An absentee ballot is a vote cast by someone who is unable to visit the official polling place on Election Day. This type of vote is normally submitted by mail. Increasing the ease of access to absentee ballots are seen by many as one way to improve voter turnout, though some jurisdictions require that a valid reason, such as sickness or travel, be given before a voter can participate in an absentee ballot.
The Federal Election Campaign Act of 1971 as amended (2 U.S.C. §§431-455).
The bureaucratic function of settling disputes by relying on rules and precedents.
For party committees, rent, utilities, office equipment, office supplies, routine building maintenance and other operating costs not attributable to a specific candidate.
A staffer sent ahead to prepare for the arrival of a politician at an event, rally, or media appearance.
Advisory Opinion (AO):
A formal ruling from the Commission regarding legality of a specific activity proposed in an advisory opinion request (AOR).
Committees and organizations that are considered one committee for purposes of the contribution limits. Affiliated committees include (1) All committees established or authorized by a candidate as part of his or her campaign for federal or nonfederal office; and (2) All committees established, financed, maintained or controlled by the same person, group or organization.
The power of the media to determine which issues will be discussed and debated.
Any person who has actual authority, either express or implied, to engage in certain campaign activities on behalf of a federal candidate or officeholder.
Political propaganda, usually espousing a left-wing ideology and disseminated through literature or performing arts. The term is derived from the combination of the words “agitation” and “propaganda” and originally came from Soviet Russia as a shortened name for the Department of Agitation and Propaganda set up by the Communist Party of the USSR. The word had no negative connotations in Russia, meaning simply the “dissemination of ideas,” but in Western countries it became synonymous with activities that encouraged acceptance of left-wing ideology.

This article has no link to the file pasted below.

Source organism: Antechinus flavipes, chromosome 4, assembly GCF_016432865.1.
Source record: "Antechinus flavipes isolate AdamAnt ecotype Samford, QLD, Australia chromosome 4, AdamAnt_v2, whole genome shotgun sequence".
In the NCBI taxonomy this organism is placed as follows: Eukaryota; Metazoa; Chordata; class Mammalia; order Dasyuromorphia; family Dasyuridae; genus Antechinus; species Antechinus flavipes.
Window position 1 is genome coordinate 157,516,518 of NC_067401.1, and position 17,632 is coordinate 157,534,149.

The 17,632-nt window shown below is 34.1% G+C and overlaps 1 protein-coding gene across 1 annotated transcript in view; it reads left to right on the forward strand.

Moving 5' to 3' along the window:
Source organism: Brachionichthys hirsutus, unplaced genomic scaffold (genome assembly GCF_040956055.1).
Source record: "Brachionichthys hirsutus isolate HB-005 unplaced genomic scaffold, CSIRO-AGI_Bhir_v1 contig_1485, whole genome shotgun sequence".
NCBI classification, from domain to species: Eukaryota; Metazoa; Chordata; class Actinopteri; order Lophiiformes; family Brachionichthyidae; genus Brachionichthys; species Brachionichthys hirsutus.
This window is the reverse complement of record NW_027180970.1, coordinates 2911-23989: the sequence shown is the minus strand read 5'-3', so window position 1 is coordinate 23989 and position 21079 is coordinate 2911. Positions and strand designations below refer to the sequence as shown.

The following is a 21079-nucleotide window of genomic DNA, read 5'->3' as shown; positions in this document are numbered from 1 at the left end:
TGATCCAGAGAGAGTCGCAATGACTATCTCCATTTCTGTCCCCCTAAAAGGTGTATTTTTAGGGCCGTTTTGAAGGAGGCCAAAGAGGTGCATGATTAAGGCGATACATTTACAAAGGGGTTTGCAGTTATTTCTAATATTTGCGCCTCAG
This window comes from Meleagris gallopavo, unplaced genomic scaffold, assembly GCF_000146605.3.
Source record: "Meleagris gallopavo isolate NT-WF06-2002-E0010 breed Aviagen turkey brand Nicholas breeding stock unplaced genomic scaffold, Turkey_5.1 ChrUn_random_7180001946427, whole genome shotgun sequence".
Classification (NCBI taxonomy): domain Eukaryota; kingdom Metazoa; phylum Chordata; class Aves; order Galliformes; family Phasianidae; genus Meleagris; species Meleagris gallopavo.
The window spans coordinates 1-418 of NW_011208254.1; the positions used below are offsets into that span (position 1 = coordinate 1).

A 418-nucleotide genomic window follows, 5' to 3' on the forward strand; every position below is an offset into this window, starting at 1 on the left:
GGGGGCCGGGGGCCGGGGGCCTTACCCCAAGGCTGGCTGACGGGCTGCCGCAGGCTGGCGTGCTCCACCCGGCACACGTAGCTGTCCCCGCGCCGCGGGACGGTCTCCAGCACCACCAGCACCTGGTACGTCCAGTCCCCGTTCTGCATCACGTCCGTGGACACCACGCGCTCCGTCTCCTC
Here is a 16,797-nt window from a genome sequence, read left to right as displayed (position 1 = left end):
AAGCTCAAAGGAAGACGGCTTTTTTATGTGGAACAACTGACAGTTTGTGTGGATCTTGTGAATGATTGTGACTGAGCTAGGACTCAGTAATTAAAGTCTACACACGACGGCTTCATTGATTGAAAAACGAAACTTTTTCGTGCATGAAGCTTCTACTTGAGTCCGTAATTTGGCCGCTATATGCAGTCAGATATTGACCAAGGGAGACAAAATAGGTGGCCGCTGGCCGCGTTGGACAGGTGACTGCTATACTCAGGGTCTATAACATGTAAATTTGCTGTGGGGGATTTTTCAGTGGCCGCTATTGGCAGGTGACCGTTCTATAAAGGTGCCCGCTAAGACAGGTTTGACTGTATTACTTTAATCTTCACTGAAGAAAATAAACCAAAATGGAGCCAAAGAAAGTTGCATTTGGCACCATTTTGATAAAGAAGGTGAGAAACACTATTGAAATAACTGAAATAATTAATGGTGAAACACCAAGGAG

A separate federal account into which funds from either a committee’s federal and nonfederal accounts, or (for party committees) from its federal and Levin accounts, are deposited solely to pay expenses that must be allocated. A party committee must have separate allocation accounts for its federal/nonfederal allocation and for its federal/Levin allocation.
Alternative Dispute Resolution Office (ADRO):
ADRO provides parties in enforcement actions with an alternative method for resolving complaints that have been filed against them and for addressing issues identified by the Reports Analysis Division or an FEC audit. The program is designed to promote compliance with the Act and Commission regulations and to reduce the cost of processing complaints by encouraging settlements outside the agency’s normal enforcement track.
The president’s power to appoint people to key federal offices.
The act of Congress formally specifying the amount of authorized money that an agency can spend.
An artificially-manufactured political movement designed to give the appearance of grassroots activism.
Any political committee, including the principal campaign committee, authorized in writing by a federal candidate to receive contributions and make expenditures on his or her behalf. Authorized committees are often called “candidate committees". See also Campaign Committee.